One Surprising Effect of Taking Probiotics, Says New Study
Researchers looked at detailed food and supplement diaries of 220 people who had participated in an earlier study on probiotics and weight loss—research that itself has some intriguing results—and assessed whether probiotic use had an effect on the prevalence of upper respiratory infection. Turns out, their suspicions were correct.
Those in the earlier research who were in the probiotics group rather than the placebo group had a 27% lower overall incidence of respiratory problems. The effect was especially pronounced among participants aged 45 and older, as well as those with obesity.
This is a big deal since those populations of people tend to struggle more with respiratory conditions. For example, a study in Expert Review of Respiratory Medicine found obesity can cause substantial changes to the mechanism of the lungs and chest wall, which may lead to asthma-like symptoms. Older adults, too, tend to be subject to these issues more than younger counterparts—one study noted that pulmonary disease prevalence increases with age, and contributes to poor quality of life and early mortality.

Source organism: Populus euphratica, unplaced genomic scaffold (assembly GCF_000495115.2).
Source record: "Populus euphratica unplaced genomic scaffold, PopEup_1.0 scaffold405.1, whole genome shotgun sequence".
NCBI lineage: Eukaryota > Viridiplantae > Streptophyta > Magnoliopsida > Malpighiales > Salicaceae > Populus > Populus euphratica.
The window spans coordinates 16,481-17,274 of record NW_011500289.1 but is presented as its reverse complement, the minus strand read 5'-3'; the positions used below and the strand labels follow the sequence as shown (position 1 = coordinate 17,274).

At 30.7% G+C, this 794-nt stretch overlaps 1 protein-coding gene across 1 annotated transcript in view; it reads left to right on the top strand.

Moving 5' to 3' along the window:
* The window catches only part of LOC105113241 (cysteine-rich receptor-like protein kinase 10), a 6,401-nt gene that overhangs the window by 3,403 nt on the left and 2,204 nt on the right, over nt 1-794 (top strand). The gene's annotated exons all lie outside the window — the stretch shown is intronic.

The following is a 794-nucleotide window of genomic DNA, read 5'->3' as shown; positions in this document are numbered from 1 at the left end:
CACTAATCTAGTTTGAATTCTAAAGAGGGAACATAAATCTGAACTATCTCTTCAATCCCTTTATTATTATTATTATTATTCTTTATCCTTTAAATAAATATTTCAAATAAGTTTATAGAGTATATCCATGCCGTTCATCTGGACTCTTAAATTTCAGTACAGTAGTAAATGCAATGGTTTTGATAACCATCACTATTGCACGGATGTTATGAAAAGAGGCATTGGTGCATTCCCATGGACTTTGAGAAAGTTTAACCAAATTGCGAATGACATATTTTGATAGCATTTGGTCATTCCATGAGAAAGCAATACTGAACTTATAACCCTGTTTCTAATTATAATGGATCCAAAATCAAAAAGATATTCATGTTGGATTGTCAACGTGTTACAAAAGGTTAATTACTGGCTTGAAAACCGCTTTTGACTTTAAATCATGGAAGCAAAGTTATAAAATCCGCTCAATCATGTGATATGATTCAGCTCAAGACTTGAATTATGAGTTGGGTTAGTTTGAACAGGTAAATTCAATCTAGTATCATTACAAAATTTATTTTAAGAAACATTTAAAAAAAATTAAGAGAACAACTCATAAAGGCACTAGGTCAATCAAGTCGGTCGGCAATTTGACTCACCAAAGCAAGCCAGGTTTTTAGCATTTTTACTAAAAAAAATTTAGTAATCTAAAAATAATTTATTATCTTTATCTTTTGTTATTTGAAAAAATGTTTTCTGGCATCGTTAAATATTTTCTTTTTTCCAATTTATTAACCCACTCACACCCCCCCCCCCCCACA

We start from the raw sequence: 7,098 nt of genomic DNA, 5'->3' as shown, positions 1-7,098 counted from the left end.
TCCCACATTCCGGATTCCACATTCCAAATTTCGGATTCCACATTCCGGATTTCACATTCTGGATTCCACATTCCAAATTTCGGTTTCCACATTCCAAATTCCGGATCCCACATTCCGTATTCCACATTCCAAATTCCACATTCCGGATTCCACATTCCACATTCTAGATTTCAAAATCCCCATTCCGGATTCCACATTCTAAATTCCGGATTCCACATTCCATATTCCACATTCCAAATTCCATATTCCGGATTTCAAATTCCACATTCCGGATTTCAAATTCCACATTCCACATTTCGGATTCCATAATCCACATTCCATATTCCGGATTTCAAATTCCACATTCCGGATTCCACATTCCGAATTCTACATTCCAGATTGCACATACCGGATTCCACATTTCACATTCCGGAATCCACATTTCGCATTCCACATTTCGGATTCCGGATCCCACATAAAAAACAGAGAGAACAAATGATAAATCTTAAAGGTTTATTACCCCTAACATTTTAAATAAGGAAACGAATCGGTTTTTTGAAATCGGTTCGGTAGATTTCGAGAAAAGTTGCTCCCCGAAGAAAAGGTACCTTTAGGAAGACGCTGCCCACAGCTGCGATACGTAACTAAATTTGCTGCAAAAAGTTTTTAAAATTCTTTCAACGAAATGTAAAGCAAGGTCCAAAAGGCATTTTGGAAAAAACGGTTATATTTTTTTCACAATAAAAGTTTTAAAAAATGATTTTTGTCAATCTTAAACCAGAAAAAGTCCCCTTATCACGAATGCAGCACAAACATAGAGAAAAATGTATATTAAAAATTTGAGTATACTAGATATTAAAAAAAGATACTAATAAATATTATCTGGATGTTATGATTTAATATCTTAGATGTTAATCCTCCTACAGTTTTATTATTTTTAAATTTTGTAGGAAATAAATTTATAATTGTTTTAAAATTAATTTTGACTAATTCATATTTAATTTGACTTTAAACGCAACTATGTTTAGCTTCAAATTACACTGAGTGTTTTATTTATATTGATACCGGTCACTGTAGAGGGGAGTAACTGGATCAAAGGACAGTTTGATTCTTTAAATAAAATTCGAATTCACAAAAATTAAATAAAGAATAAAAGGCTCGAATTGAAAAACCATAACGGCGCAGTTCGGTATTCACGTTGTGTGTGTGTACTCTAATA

Keep in mind as well that we're still deep in the midst of COVID-19, which is a respiratory virus. Being able to improve lung health right now is crucial for potentially preventing severe symptoms, as well as lingering issues if you contracted the infectious disease.
Plus, better gut health with probiotics comes with a breadth of other benefits, says dietitian Mary Purdy, RDN, author of The Microbiome Reset Diet. Research links gut health not just to improved digestion—although that's true—but also to deeper sleep, a greater sense of well-being, sharper cognitive function, sustained energy levels, lower rates of cardiovascular disease, and reduced risk of obesity.
"What's happening in our guts based on what we eat influences nearly everything in the body," said Purdy. "Think of your gut bacteria and its environment, called the microbiome, as an ecosystem that you can support or diminish, depending on what you're eating."
Although probiotic supplements can help, some research supports turning to food sources first, as Purdy recommends. For example, a study published in Nature Medicine found significant changes to the gut's good bacteria with foods like fermented dairy, vegetables, nuts, eggs, and seafood.
According to that study's co-author, Sarah Berry, PhD, in the department of nutrition sciences at King's College London, study participants with more of the good microbes due to healthy eating tended to have lower body fat, less inflammation, lower blood pressure, and good blood sugar regulation.
With probiotics from food, you'll also be getting vitamins, minerals, and fiber, which also play a role in your overall health. So, if you're looking to breathe easier, and improve plenty of other aspects of health as well, reaching for probiotic-rich foods is a smart strategy.
For more, be sure to check out What Happens To Your Body When You Start Taking Probiotics.